LONDON, Feb 2 (Reuters) - Ratings agency Fitch said on Monday it was watching Kazakhstan and its troubled banking system very closely after it effectively nationalised its largest bank, warning further banking sector problems could hit the sovereign rating.
Kazakhstan effectively nationalised its largest bank, BTA BTAS.KZ on Monday and launched a rescue deal to help support another, Alliance Bank ALLBq.L. Fitch rates Kazakhstan as BBB- with a negative outlook.
“It is a rapidly developing situation which we are monitoring closely,” Fitch analyst Andrew Colquhoun told Reuters in a telephone interview.
“If this measure reflects a view that the problems in the banking sector are much worse than we previously believed -- requiring still more support from the sovereign -- then that could be materially negative for the sovereign ratings.”
He said Kazakhstan had set aside $5 billion from its oil fund to support the banking system and remain within that envelope, as well as having relatively low sovereign debt of around 4 percent of gross domestic product and reserves of 31 percent of GDP.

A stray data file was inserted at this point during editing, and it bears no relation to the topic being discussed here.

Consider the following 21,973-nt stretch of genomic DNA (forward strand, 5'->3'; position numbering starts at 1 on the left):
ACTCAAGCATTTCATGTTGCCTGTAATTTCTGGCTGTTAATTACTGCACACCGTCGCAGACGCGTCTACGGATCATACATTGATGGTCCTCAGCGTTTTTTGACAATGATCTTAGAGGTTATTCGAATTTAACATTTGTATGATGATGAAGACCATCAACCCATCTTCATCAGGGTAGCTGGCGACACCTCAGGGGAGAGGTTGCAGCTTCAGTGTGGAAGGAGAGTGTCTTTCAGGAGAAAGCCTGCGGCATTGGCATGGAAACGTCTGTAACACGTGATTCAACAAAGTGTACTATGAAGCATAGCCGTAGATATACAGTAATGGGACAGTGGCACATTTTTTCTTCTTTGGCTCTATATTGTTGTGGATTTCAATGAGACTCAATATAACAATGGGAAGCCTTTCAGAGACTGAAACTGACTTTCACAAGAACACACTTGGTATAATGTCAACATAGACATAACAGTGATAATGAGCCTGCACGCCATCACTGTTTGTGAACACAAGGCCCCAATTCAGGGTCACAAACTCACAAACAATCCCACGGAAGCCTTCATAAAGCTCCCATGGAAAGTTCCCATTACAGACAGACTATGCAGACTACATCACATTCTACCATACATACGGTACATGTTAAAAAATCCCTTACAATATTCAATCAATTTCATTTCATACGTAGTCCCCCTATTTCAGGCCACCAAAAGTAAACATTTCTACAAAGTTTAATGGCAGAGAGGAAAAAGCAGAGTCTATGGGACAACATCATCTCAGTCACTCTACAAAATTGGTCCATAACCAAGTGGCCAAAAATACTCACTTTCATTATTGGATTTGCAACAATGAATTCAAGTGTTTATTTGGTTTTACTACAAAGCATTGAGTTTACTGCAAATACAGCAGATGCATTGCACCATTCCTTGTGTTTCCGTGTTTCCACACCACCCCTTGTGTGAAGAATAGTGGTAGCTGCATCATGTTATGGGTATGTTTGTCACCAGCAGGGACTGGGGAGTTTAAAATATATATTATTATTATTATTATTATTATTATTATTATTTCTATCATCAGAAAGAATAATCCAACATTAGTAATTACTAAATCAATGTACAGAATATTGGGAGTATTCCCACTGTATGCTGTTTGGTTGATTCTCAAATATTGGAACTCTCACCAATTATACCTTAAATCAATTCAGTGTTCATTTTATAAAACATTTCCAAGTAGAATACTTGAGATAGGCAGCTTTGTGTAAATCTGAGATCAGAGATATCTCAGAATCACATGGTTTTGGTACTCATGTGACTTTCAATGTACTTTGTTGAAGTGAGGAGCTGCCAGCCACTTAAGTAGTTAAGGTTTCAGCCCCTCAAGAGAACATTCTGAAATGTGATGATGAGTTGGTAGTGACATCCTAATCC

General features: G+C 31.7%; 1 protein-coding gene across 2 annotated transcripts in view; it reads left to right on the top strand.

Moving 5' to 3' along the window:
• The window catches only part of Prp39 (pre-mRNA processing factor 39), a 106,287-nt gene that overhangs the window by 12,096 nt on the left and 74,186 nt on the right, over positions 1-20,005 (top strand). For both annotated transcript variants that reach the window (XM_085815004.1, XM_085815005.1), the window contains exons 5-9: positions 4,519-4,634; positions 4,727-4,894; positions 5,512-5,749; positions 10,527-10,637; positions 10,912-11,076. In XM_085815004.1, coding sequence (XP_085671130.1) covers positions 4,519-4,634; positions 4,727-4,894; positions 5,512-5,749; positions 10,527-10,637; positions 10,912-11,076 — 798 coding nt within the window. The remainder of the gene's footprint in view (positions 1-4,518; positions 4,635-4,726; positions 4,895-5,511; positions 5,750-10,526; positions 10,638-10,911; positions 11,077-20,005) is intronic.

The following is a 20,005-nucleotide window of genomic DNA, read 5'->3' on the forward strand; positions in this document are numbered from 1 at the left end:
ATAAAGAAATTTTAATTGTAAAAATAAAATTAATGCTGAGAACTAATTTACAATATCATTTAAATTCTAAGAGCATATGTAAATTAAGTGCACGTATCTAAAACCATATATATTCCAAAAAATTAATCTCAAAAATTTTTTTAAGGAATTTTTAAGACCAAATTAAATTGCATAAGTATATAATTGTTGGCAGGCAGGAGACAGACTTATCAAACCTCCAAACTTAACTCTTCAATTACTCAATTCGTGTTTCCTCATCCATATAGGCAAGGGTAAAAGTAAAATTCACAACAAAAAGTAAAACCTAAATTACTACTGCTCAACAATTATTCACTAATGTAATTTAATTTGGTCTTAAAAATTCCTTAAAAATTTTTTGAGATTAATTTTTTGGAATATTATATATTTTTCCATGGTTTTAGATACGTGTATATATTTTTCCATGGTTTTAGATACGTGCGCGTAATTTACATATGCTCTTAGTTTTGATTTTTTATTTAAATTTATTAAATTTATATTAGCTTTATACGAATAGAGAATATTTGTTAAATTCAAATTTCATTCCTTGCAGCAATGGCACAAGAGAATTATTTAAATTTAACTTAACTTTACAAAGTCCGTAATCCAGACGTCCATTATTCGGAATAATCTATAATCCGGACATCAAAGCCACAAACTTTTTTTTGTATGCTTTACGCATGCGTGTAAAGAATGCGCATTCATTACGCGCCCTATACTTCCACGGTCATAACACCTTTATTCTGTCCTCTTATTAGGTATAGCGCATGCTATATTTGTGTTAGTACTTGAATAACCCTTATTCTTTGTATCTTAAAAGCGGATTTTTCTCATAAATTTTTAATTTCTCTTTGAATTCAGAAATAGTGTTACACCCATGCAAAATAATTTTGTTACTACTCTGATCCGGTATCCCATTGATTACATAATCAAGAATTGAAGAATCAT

“But if the situation deteriorates too far then even those resources may be eroded, adding to downward pressure on the sovereign ratings,” he said.
The cost of insuring Kazakhstan’s debt in the default swaps market increased sharply on Monday, up some 200 basis points to 950-1050 basis points meaning it would cost $950,000-$1 million to cover $10 million of five-year debt against default or restructuring. (Reporting by Peter Apps; editing by Stephen Nisbet)